Scalping is a tricky technique to pin down: for every trader who says he or she is scalping, there are usually ten more traders who’ll cry “that’s not scalping!” And give a completely different definition.

So what is ‘Scalping’ and how do you know if you’re scalping or simply short-term trading?

Scalping involves getting in and out of the market very quickly, sometimes for just a few minutes, sometimes for just a few seconds. And the scalper will do this again and again, often dozens or hundreds of times in a day.

The scalper isn’t looking for a big movement on each of these trades. Instead, he or she is “scalping” just a few (perhaps 5-10) pips each time.

Seems pretty modest, doesn’t it?

So how are they making big bucks?

Many scalpers will be staking high on those pips, so that each pip is making them £hundreds. But even with very modest staking – because you’re in and out of that trade in such a short period of time – you could have made yourself £50 in just a couple of minutes.

And the best bit … your funds are now released to do the same thing all over again.

Sounds less modest now, doesn’t it?

The enemy of the scalper

The two factors that a scalper must constantly battle against are: the spread, and the win/loss ratio.

If you’re only looking to gain 10 pips, you could easily find yourself giving back 40% of that in the cost of the spread.

If you’re a swing trader, and you’re looking for 100 pips profit, it won’t be too painful to give 4 of those back to your broker.

Likewise, if you’re a swing trader, you’ll probably have a risk profile that’s similar to your reward objective – i.e. the distance to your profit target will be around the same as the distance to your stop limit.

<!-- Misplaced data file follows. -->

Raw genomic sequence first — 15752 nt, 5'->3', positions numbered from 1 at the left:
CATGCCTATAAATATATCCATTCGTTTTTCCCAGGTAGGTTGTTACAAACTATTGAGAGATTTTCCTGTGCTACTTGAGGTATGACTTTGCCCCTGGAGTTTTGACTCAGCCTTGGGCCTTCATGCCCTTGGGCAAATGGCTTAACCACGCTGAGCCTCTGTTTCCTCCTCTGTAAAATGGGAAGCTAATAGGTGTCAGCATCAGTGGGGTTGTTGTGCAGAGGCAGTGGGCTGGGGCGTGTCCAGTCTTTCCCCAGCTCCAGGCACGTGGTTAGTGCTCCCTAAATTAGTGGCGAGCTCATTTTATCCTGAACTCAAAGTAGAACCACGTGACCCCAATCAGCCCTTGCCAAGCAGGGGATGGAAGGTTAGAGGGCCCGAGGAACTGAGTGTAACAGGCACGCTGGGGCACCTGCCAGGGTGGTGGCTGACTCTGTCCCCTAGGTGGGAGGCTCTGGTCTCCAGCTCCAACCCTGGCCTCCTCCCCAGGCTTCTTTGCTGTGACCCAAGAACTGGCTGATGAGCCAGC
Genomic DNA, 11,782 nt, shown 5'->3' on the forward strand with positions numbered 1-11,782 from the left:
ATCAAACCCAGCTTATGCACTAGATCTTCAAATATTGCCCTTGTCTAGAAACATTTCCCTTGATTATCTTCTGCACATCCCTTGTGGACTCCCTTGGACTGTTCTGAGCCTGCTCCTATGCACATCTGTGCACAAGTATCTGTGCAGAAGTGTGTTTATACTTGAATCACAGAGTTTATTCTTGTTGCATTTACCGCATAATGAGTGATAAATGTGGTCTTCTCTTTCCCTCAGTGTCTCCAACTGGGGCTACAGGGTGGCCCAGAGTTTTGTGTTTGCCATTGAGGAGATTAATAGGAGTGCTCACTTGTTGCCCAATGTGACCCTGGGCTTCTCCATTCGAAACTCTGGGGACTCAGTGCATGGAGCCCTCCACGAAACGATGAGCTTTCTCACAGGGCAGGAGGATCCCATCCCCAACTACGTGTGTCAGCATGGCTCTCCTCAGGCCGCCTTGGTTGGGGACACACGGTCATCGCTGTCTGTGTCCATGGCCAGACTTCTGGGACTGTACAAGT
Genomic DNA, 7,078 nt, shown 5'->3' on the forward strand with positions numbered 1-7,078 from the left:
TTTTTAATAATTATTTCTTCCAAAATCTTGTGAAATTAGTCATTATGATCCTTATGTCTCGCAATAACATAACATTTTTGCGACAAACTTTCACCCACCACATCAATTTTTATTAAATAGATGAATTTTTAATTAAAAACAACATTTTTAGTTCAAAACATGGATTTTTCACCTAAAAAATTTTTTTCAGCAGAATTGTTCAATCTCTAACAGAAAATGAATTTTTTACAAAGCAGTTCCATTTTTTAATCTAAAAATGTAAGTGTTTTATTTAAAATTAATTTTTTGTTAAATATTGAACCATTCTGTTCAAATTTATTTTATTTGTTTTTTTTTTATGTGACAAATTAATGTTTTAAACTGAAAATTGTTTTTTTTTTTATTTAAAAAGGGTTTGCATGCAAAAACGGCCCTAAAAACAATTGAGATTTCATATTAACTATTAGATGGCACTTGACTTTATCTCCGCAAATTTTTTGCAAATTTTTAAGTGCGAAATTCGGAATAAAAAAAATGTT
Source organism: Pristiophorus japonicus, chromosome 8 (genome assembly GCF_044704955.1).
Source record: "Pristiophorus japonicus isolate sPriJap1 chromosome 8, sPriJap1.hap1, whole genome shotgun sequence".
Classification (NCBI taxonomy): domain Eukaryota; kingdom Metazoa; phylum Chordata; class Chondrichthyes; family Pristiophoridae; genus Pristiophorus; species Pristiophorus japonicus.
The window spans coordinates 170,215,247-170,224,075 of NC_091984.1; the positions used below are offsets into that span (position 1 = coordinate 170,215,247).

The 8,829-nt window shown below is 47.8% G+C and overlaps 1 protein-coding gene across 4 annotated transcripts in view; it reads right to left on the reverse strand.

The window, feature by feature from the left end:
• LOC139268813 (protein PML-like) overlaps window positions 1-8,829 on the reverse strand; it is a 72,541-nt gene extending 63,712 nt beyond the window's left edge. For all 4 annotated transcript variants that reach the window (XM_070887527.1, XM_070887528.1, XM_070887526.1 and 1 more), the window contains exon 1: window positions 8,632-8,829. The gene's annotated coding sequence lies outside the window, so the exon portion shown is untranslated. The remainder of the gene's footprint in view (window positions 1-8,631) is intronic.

Scalpers, on the other hand, will often have a far wider stop loss than profit target. A “tight” stop at 6 pips sounds very risk-averse, but if you’re aiming for just 3 pips, you need a high winning percentage to make this work…

Let’s say you win 4 times in a row – you’ve scored 12 pips. But just two losses will wipe out those winnings.

Any scalper must have a firm handle on their success rate and their risk/reward profile.

Scalping risks

I often hear scalping described as “high risk”, and I often hear it described as “low risk” – so which is it?

By reducing the time that your capital is in the market, you are inherently reducing your risk. And scalping can enable you to get the most from a small trading fund – as your money isn’t tied up in any one position for long.

In essence, scalping is no more risky than other forms of leveraged trading – but it does require an immense degree of discipline.

Unfortunately, discipline is an area where many traders fall short.

Plus, the scalper must repeatedly overcome the “hurdle” of the spread cost, every time they place a trade (something other traders do just once, or perhaps a handful of times, a day).

Why do scalpers love Forex?

You’ll probably have noticed that I’ve been talking “pips” rather than “points” throughout this email.

That’s because the scalpers favourite trading is to be found in the Forex markets. The currency markets are the largest, most liquid and most volatile markets in the world – and that’s why they offer the most opportunities for a scalper to find profits.

The short time frames that scalpers use also add to the potential opportunities available to them. If you’re looking at a daily price chart – you’ll have to wait a while for a candlestick pattern to emerge. However, if you’re a scalper following a 1-minute and a 5-minute chart – candlestick patterns will be unfolding in front of your eyes.

What indicators do scalpers use?

Most don’t care about trends or fundamentals, or lagging indicators – just whether or not the buying or selling position is good at that moment. Some will look at whether the market is overbought or oversold for the short term, and leave it at that.

Candlesticks, pivot points, the Stochastic oscillator… I’d like to talk more about indicators and their relative strengths and weaknesses in further emails. I’d be interested to hear what your
favourites are – and what have been bringing Maven readers the best results for scalping. Drop me a line and let me know your thoughts…